Still these characters are minor players, the heart of the picture lies in Juno’s relationship with prospective foster parents Mark and Vanessa Loring (Bateman & Garner). Garner’s Vanessa is the white upper middle class suburban materialist, living in her perfect home, she’s desperate for a baby, determined to prove she’s ready, yet she never seems to really get it, more concerned with the color of the baby’s room, with proving to others how ready she is, how ready her husband is, she is a character far too concerned with appearances. It’s not until the realization of the life she’s looking to take on dawns on her that she begins to come to terms with the simplistic humanity required to face her situation. To be fair, she is probably the least important of the major characters, and the least well written, Garner, a tremendously capable actress with the right material, does all with her that she can, she seems soft, easily breakable, but a strong determined heart beats at her centre.

It is Jason Bateman’s Mark that is of real interest here, almost the mirror opposite of our title character; she’s desperate to grow up, to be taken seriously as an adult, he’s the man trying to cling on to those dying flames of his youth, to take that step back, to accomplish the dreams he’s aspired to go after for so long. His relationship with Juno is what makes the movie, where he makes her realize how little she can yet understand of the adult world, she awakens him to the fact that he may not quite be ready to take the step he’s about to take. He’s a wonderfully conflicted character, the screenplay makes no judgments about him, and Bateman plays a somewhat more straight role than he is usually used to with absolute conviction, down the middle, navigating through moments of potential awkwardness, with an innocence and moral confusion. It’s Juno’s story, but it could quite easily be his.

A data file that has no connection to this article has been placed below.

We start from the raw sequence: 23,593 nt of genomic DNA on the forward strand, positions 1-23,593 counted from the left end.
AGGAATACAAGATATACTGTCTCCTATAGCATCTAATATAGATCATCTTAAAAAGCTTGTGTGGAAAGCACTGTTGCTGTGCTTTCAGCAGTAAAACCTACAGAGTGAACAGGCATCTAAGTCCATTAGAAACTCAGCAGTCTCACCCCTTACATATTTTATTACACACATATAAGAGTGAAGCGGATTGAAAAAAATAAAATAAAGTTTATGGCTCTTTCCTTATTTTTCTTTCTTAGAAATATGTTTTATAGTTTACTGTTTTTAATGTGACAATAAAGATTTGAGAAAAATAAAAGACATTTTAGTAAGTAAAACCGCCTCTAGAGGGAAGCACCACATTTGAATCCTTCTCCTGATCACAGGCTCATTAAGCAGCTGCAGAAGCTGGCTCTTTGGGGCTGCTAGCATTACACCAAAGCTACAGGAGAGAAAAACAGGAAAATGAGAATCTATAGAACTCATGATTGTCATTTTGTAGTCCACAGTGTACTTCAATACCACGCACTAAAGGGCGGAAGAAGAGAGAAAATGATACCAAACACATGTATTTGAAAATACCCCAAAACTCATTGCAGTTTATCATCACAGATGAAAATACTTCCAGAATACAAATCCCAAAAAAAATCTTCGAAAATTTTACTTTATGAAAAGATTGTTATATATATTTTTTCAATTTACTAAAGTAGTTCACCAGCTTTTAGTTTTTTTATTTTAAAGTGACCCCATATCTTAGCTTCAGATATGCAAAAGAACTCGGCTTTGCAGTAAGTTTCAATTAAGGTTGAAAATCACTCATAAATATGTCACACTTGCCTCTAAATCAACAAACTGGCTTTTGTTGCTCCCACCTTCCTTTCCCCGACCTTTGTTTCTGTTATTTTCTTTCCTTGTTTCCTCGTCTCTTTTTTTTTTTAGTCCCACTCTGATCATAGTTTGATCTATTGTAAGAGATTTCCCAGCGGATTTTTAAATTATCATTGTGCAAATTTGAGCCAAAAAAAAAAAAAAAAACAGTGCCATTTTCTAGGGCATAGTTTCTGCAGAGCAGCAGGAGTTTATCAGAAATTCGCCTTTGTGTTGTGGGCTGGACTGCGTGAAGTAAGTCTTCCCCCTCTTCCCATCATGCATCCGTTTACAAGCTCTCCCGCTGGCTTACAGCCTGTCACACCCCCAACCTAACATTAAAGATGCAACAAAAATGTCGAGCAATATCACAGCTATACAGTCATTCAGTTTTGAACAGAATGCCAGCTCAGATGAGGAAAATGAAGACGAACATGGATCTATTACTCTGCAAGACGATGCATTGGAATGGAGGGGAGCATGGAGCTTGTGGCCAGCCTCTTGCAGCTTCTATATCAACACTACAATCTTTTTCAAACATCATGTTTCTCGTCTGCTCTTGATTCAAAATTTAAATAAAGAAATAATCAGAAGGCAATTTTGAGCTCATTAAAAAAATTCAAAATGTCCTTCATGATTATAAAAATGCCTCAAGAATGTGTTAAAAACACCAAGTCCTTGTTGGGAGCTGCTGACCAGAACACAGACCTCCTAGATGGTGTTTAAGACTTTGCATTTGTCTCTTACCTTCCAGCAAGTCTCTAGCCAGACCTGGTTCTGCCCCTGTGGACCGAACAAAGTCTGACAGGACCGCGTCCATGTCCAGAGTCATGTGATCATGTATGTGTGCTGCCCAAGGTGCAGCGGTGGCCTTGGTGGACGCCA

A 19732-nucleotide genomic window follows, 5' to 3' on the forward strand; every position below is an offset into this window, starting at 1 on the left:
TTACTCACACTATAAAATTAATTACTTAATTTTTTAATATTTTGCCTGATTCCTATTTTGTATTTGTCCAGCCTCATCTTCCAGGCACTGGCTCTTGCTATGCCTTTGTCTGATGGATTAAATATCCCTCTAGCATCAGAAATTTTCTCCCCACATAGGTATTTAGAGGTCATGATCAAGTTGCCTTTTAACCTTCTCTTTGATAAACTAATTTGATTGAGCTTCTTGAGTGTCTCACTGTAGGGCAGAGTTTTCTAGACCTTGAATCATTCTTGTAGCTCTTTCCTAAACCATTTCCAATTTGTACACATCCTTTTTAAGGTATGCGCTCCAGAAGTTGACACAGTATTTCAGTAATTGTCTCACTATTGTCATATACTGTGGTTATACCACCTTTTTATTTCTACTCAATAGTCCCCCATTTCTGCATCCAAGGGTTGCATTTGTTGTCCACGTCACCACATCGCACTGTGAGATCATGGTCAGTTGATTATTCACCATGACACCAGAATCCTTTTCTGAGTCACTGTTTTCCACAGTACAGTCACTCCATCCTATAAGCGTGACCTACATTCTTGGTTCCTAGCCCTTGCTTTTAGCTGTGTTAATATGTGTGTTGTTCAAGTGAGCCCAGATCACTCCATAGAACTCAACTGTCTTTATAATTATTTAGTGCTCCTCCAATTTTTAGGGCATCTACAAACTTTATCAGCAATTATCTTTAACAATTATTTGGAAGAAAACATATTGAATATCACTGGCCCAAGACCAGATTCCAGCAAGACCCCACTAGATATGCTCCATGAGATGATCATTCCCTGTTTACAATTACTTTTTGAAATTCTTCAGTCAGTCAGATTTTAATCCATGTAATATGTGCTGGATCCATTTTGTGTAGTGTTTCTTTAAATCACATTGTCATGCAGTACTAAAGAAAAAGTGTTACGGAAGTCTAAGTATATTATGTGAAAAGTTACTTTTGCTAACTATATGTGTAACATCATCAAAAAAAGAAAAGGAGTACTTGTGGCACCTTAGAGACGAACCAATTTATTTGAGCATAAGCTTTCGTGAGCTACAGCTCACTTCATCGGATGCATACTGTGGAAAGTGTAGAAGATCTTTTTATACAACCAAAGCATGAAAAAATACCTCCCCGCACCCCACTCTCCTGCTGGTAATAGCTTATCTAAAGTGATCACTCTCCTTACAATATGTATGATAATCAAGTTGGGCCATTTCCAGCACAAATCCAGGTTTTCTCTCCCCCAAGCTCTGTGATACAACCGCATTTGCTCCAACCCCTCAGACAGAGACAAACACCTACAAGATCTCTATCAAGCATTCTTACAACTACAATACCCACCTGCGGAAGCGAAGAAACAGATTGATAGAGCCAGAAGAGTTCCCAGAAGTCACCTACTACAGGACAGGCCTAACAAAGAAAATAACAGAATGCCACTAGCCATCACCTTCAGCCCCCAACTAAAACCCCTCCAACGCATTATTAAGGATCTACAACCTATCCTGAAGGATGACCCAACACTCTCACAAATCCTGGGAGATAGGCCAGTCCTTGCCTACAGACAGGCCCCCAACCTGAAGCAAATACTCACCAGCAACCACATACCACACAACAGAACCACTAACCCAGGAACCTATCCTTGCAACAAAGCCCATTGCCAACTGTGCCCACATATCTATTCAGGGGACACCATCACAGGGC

Yet in the end, it’s all about one, numero uno, is Juno. The entire film rises and falls on the back of her character and with an incapable actress at it’s heart, the film would have been a well intentioned failure. It is with great delight then, to see that Ellen Page steps up to the plate and knocks the part completely out of the park. With only a minor role in the third X-Men film and a decent if clearly inexperienced turn in the atrocious Hard Candy as any work of note for audiences to judge her on, this performance comes entirely out of the blue. She’s funny, she’s heartbreaking, she’s naive, she’s mature, she’s child, she’s adult, she’s obnoxious and she’s heartfelt. The more pregnant she becomes the more laboured her movements, and she conveys it all with absolute credibility, she can make the most simple line of dialogue mean a whole lot more than it says on the page, make the most ridiculous line as natural as air, she’s not afraid to take risks and go out there, but at the same time, she knows when to reign it in, her eyes are as expressive as any around in the modern day and all in all, nothing can be said other than it’s one of the great breakthrough performances of recent times and that Ellen Page was deserving of every award that she won, and that her career is almost certainly going to be long, fruitful and incredibly interesting to watch.